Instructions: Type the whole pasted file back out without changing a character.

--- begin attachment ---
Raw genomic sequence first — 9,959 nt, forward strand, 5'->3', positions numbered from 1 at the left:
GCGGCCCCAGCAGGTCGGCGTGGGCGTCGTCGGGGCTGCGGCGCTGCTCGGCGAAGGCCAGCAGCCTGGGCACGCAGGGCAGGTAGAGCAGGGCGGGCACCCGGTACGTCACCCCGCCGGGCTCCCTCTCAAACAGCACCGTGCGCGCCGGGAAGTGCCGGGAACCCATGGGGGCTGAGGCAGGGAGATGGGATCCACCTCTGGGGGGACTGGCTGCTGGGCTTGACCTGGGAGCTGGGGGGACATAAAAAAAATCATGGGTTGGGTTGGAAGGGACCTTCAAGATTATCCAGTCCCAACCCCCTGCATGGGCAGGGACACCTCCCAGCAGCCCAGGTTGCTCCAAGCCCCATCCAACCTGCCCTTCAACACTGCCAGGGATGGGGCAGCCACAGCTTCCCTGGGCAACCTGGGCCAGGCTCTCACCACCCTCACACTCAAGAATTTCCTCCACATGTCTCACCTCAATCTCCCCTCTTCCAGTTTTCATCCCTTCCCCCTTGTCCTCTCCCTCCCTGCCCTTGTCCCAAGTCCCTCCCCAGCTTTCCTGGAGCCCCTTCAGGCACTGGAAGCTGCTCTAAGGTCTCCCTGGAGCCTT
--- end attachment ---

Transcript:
Raw genomic sequence first — 9,959 nt, forward strand, 5'->3', positions numbered from 1 at the left:
GCGGCCCCAGCAGGTCGGCGTGGGCGTCGTCGGGGCTGCGGCGCTGCTCGGCGAAGGCCAGCAGCCTGGGCACGCAGGGCAGGTAGAGCAGGGCGGGCACCCGGTACGTCACCCCGCCGGGCTCCCTCTCAAACAGCACCGTGCGCGCCGGGAAGTGCCGGGAACCCATGGGGGCTGAGGCAGGGAGATGGGATCCACCTCTGGGGGGACTGGCTGCTGGGCTTGACCTGGGAGCTGGGGGGACATAAAAAAAATCATGGGTTGGGTTGGAAGGGACCTTCAAGATTATCCAGTCCCAACCCCCTGCATGGGCAGGGACACCTCCCAGCAGCCCAGGTTGCTCCAAGCCCCATCCAACCTGCCCTTCAACACTGCCAGGGATGGGGCAGCCACAGCTTCCCTGGGCAACCTGGGCCAGGCTCTCACCACCCTCACACTCAAGAATTTCCTCCACATGTCTCACCTCAATCTCCCCTCTTCCAGTTTTCATCCCTTCCCCCTTGTCCTCTCCCTCCCTGCCCTTGTCCCAAGTCCCTCCCCAGCTTTCCTGGAGCCCCTTCAGGCACTGGAAGCTGCTCTAAGGTCTCCCTGGAGCCTT